The American bald eagle population has quadrupled since 2009

A tagged bald eagle near a nest in Orange County, California, in May 2020. Photo: Allen J. Schaben/Los Angeles Times via Getty Images

Populations of the American bald eagle have quadrupled since 2009 when there were only around 72,000 in the lower 48 states, the U.S. Fish and Wildlife Service announced this week.

Why it matters: The birds, the national symbol of the U.S. and a sacred species to American Indian tribes, once teetered on the brink of extinction because of hunting, insecticide pollution and habitat loss.

By the numbers: Today, there are an estimated 316,700 individual bald eagles and more than 71,400 breeding pairs in the lower 48 states, according to scientists from the U.S. Fish and Wildlife Service's Migratory Bird Program.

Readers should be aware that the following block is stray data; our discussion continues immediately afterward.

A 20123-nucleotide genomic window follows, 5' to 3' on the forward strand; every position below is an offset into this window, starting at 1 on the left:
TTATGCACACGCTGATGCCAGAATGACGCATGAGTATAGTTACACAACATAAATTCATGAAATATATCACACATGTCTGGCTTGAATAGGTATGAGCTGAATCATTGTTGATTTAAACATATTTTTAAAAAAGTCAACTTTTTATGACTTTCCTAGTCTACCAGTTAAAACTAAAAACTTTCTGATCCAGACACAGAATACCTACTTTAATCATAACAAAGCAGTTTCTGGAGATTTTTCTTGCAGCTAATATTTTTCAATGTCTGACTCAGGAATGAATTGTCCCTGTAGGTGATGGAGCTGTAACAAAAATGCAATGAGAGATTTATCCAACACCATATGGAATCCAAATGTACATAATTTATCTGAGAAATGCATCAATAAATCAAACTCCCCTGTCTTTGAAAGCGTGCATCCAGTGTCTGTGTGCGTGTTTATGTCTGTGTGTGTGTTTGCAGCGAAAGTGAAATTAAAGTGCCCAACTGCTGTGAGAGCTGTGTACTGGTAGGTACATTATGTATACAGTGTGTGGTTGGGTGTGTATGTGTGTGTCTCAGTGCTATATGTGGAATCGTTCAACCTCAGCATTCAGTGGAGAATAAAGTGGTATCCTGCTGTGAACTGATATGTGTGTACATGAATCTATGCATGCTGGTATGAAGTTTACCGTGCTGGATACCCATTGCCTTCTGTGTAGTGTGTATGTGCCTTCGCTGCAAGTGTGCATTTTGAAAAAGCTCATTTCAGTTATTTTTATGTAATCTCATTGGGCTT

• Bald eagles reached an all-time low of 417 known breeding pairs in 1963 in the lower 48 states.

What they're saying: "I believe that we have the opportunity of a lifetime to protect our environment and our way of life for generations to come," U.S. Secretary of the Interior Deb Haaland said in a statement Wednesday. "But we will only accomplish great things if we work together."

  • Martha Williams, the principal deputy director of the U.S. Fish and Wildlife Service, added that the "recovery of the bald eagle is one of the most well-known conservation success stories of all time."

Yes, but: There have been steep declines in other bird populations native to the U.S., according to NPR.

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